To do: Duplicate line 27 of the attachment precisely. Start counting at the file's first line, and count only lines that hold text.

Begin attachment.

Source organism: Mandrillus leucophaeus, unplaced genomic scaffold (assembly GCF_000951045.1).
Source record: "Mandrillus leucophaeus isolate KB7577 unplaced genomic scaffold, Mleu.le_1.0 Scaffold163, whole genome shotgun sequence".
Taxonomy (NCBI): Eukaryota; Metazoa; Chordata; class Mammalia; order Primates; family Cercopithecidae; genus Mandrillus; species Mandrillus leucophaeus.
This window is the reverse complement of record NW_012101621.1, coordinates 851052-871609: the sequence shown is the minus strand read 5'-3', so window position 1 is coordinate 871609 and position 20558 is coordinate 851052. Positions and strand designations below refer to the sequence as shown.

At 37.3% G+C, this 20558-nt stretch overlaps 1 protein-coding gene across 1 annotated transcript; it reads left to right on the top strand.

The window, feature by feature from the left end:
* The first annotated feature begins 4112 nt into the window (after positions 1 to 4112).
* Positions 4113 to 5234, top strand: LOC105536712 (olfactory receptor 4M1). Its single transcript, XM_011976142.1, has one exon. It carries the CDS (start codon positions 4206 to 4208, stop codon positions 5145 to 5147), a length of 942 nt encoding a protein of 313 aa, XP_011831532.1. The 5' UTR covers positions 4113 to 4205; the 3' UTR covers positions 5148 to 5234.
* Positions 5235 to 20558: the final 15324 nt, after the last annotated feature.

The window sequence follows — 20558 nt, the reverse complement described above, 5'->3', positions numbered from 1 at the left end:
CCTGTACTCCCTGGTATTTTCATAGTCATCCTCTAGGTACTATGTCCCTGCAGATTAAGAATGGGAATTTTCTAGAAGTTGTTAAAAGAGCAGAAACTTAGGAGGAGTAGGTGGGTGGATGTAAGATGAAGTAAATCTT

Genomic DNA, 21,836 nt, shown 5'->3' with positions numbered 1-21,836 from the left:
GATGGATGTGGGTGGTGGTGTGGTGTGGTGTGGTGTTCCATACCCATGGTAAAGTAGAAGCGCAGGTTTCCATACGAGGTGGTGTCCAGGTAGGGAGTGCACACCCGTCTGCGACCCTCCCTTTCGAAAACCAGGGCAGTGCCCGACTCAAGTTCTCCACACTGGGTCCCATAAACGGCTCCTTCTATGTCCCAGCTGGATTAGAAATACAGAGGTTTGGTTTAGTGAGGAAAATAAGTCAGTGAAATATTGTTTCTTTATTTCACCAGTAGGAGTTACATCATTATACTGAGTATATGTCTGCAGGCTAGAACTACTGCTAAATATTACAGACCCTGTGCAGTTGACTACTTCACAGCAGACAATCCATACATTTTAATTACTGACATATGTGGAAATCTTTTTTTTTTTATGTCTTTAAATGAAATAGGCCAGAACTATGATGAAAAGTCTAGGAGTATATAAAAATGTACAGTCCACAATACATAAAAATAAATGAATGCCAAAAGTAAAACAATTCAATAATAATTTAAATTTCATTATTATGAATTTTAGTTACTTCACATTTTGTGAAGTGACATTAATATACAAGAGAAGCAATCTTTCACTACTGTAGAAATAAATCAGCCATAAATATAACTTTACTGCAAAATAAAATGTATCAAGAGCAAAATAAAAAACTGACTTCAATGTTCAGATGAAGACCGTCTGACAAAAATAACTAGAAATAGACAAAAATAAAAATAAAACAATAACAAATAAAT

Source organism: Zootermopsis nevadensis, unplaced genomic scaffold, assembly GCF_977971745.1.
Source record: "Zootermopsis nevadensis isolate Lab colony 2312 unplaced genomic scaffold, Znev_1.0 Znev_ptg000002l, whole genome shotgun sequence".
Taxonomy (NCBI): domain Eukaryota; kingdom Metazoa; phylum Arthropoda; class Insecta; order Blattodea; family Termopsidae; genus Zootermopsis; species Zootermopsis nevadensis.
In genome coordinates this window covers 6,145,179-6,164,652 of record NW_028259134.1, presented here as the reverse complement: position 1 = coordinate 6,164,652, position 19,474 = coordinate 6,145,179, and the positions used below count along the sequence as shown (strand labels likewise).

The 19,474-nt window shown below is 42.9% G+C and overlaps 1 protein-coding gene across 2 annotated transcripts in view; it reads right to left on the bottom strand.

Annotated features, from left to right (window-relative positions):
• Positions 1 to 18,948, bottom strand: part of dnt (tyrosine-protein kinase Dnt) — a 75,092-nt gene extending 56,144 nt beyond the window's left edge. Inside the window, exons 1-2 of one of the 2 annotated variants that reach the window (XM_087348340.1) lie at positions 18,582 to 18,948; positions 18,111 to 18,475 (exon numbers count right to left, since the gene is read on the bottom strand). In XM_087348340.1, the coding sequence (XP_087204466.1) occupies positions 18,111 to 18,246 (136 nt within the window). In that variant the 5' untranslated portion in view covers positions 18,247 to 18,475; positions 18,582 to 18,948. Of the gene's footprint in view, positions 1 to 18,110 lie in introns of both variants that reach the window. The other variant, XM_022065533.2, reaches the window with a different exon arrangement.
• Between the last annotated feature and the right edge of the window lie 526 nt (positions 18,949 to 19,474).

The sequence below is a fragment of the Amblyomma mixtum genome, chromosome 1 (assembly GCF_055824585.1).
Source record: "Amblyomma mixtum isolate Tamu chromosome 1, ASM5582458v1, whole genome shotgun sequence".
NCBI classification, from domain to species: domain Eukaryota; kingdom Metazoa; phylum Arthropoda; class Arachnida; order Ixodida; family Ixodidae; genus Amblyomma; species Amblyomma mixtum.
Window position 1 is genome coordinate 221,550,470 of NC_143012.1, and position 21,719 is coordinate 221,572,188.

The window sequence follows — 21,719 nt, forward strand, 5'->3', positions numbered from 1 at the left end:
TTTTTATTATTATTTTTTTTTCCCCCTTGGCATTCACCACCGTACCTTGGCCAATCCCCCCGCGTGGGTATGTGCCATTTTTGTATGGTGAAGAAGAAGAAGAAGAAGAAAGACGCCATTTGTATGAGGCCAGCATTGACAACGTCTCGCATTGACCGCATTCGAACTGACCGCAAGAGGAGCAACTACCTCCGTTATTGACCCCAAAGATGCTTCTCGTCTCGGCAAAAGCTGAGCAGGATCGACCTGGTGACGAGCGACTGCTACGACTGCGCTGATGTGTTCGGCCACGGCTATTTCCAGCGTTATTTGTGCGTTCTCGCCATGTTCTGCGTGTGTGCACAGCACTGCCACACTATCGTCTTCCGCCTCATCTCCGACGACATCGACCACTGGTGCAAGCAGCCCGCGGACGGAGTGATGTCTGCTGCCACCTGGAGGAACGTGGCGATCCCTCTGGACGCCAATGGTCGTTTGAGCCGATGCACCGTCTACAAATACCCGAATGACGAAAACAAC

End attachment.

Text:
TTTTTATTATTATTTTTTTTTCCCCCTTGGCATTCACCACCGTACCTTGGCCAATCCCCCCGCGTGGGTATGTGCCATTTTTGTATGGTGAAGAAGAAGAAGAAGAAGAAAGACGCCATTTGTATGAGGCCAGCATTGACAACGTCTCGCATTGACCGCATTCGAACTGACCGCAAGAGGAGCAACTACCTCCGTTATTGACCCCAAAGATGCTTCTCGTCTCGGCAAAAGCTGAGCAGGATCGACCTGGTGACGAGCGACTGCTACGACTGCGCTGATGTGTTCGGCCACGGCTATTTCCAGCGTTATTTGTGCGTTCTCGCCATGTTCTGCGTGTGTGCACAGCACTGCCACACTATCGTCTTCCGCCTCATCTCCGACGACATCGACCACTGGTGCAAGCAGCCCGCGGACGGAGTGATGTCTGCTGCCACCTGGAGGAACGTGGCGATCCCTCTGGACGCCAATGGTCGTTTGAGCCGATGCACCGTCTACAAATACCCGAATGACGAAAACAAC